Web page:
OPINION: The GOAT Debate | Krishna Nagarajan
Disclaimer: The opinions expressed in this article are not representative of Pulse Magazine, CCA, or SDUHSD, as a whole.
Messi lifted the World Cup trophy, and the world celebrated as he cemented his status as one of the world’s greatest to ever play football. Here he was: a man who has won 10 La Liga titles, seven Copa del Rey tournaments, four Champions League titles, one Copa América, and finally, a World Cup. Social media was ecstatic as people around the world posted on their Instagram stories to talk about his World Cup performance and how this was the defining moment that made him the GOAT. But is this really true?
In my opinion, the greatest player of all time is undoubtedly Pelé, who scored an astounding 1,279 goals in 1,363 games. People argue that many of these goals came in friendlies – and this much is true. However, he scored 757 goals in 812 official matches which is still a hugely impressive feat of around 0.93 goals per game which is the same rate as his total goal-to-game tally. Additionally, 411 of the goals he scored in friendlies (78.1%) were against top-tier competition. He won the world’s most prestigious trophy, the World Cup, three times out of his four appearances. On the world’s biggest stage, Pelé proved his greatness against the best competition – not only through his prolific goal-scoring but as a strong playmaker and his ability to drop back in a Sergio Busquets–esque fashion, proving his overall ability to show his incredible skill in multiple areas of the game.
Pelé scored 643 goals in 659 games for the Brazilian club Santos in what was, at the time, one of the best leagues in the world. At the time, the Brazilian Serie A used to be at the same level, if not better, than most European leagues and was one of the greatest countries to be in for football in Pelé’s era. Some argue that this era was a less competitive era of football – this is, to say the least, a laughable claim because that era was incredibly difficult (and the league was one of the most rigorous in football at the time). Another argument raised is that the offside rule was entirely different, and was only changed in the 1990s. This is true, but not in the way that many people believe. The offside rule used to be far more complex, and, in fact, multiple analyses have been done which show that a number of goals in today’s era would have been ruled offside back then. Additionally, if the game in the 60s was truly easier, then many people should have been at Pelé’s level, but he still managed to show that he was head and shoulders above the rest.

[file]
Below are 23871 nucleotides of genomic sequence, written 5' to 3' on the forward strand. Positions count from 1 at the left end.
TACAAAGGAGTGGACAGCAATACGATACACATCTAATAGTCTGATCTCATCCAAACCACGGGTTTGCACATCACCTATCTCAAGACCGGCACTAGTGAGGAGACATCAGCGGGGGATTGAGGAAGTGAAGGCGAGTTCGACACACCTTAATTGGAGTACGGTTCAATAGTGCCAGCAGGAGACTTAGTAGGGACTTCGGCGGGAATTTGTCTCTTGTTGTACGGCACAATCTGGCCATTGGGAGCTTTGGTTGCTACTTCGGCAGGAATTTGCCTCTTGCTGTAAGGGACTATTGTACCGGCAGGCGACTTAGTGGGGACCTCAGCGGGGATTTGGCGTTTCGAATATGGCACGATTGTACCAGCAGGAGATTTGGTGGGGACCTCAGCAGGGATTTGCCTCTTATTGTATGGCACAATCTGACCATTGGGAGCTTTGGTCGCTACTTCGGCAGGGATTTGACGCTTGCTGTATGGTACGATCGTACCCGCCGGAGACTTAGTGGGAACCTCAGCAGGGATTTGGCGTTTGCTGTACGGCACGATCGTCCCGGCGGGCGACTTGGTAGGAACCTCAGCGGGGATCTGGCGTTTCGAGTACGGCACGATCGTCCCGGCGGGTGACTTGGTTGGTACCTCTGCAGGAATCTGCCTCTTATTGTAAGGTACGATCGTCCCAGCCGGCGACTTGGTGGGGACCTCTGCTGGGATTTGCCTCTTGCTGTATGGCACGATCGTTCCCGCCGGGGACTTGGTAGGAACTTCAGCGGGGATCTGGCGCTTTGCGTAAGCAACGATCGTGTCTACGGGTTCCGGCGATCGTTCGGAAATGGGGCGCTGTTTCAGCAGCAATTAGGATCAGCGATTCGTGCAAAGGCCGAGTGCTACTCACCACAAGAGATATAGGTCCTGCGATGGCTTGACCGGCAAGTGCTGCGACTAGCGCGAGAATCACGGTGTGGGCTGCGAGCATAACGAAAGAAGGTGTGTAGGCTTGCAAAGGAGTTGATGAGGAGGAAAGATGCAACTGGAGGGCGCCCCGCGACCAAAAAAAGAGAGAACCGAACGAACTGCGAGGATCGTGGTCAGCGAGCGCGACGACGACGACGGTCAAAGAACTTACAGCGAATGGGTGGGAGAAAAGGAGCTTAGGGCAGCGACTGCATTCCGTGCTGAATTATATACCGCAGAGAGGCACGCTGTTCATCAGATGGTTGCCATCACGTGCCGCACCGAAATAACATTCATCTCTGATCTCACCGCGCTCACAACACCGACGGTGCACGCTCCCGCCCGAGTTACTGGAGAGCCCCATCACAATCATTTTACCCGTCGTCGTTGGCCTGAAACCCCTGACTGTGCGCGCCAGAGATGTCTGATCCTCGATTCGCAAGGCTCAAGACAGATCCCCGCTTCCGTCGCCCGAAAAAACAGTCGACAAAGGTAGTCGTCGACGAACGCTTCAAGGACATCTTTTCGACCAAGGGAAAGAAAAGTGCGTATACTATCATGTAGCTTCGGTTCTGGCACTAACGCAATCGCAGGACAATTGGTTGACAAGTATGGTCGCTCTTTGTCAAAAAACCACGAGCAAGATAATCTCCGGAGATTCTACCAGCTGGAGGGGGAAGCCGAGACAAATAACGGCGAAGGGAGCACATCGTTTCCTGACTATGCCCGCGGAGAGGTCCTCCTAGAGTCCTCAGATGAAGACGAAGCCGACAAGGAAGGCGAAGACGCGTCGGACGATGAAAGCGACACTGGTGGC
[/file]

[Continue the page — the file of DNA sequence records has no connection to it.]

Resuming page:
One may argue that Messi’s feats at a club level are more impressive due to the sheer number of trophies he has won. While this may be true, looking at the GOAT debate through a purely European lens is unfair, and doesn’t give enough credit to the greats of previous football eras. Therefore, a lot of my argument is centered around the international stage where the best of the best play. This spotlight is the peak of world football and is one of the critical elements of defining the greatest footballer of all time. The World Cup is the grand prize of football – this is inarguable. Pelé has won three out of four World Cups. Messi has only won once.
However, I, like many of you, never got the chance to watch Pelé live. Grainy black-and-white clips on YouTube are the most that many of us get to see to witness his greatness. But many of the greatest, such as Johann Cruyff, Sir Bobby Charlton, and Franz Beckenbauer have claimed that there is no player like him. Eric Cantona, often referred to as one of the greatest of his generation, claimed that Pelé was “an artist” who could “light up a dark room”. He was and still is, unmatched.
Once again, this is just my opinion. Both Pelé and Messi have forever changed football for the better, and will always be two of the greatest players to ever play the game. Appreciating their greatness is something that all football fans can, and will always be able to do.
Who is your GOAT?